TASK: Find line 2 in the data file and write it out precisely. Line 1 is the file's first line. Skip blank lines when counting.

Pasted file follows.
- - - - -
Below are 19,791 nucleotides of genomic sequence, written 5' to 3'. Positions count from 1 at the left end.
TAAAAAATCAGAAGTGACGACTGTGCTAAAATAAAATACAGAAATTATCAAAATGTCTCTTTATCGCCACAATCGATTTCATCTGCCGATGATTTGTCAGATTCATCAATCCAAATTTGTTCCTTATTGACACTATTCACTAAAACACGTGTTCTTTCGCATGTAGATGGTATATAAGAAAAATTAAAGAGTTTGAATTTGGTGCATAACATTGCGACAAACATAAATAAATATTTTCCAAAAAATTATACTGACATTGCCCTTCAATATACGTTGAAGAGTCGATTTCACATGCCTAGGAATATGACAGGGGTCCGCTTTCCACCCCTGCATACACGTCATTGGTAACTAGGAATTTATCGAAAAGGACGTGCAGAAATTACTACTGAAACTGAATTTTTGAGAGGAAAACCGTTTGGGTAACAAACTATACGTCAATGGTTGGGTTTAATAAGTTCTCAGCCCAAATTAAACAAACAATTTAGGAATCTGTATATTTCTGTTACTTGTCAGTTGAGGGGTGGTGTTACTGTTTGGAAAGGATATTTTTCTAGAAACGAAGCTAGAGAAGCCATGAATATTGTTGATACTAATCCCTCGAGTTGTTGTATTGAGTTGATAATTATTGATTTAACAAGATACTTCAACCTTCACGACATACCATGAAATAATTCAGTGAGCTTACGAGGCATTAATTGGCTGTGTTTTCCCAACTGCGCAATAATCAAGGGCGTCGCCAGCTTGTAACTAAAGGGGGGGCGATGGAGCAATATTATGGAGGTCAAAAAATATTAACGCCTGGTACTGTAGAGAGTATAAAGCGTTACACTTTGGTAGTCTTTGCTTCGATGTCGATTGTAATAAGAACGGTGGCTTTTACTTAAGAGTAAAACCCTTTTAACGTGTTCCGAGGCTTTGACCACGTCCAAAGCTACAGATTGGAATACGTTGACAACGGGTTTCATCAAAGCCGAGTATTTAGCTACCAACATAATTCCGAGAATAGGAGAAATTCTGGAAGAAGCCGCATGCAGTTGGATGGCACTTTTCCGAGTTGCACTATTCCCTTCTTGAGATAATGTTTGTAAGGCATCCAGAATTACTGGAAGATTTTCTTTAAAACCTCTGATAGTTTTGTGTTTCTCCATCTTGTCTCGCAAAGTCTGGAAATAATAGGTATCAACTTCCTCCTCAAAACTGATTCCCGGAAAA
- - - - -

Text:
TAAAAAATCAGAAGTGACGACTGTGCTAAAATAAAATACAGAAATTATCAAAATGTCTCTTTATCGCCACAATCGATTTCATCTGCCGATGATTTGTCAGATTCATCAATCCAAATTTGTTCCTTATTGACACTATTCACTAAAACACGTGTTCTTTCGCATGTAGATGGTATATAAGAAAAATTAAAGAGTTTGAATTTGGTGCATAACATTGCGACAAACATAAATAAATATTTTCCAAAAAATTATACTGACATTGCCCTTCAATATACGTTGAAGAGTCGATTTCACATGCCTAGGAATATGACAGGGGTCCGCTTTCCACCCCTGCATACACGTCATTGGTAACTAGGAATTTATCGAAAAGGACGTGCAGAAATTACTACTGAAACTGAATTTTTGAGAGGAAAACCGTTTGGGTAACAAACTATACGTCAATGGTTGGGTTTAATAAGTTCTCAGCCCAAATTAAACAAACAATTTAGGAATCTGTATATTTCTGTTACTTGTCAGTTGAGGGGTGGTGTTACTGTTTGGAAAGGATATTTTTCTAGAAACGAAGCTAGAGAAGCCATGAATATTGTTGATACTAATCCCTCGAGTTGTTGTATTGAGTTGATAATTATTGATTTAACAAGATACTTCAACCTTCACGACATACCATGAAATAATTCAGTGAGCTTACGAGGCATTAATTGGCTGTGTTTTCCCAACTGCGCAATAATCAAGGGCGTCGCCAGCTTGTAACTAAAGGGGGGGCGATGGAGCAATATTATGGAGGTCAAAAAATATTAACGCCTGGTACTGTAGAGAGTATAAAGCGTTACACTTTGGTAGTCTTTGCTTCGATGTCGATTGTAATAAGAACGGTGGCTTTTACTTAAGAGTAAAACCCTTTTAACGTGTTCCGAGGCTTTGACCACGTCCAAAGCTACAGATTGGAATACGTTGACAACGGGTTTCATCAAAGCCGAGTATTTAGCTACCAACATAATTCCGAGAATAGGAGAAATTCTGGAAGAAGCCGCATGCAGTTGGATGGCACTTTTCCGAGTTGCACTATTCCCTTCTTGAGATAATGTTTGTAAGGCATCCAGAATTACTGGAAGATTTTCTTTAAAACCTCTGATAGTTTTGTGTTTCTCCATCTTGTCTCGCAAAGTCTGGAAATAATAGGTATCAACTTCCTCCTCAAAACTGATTCCCGGAAAA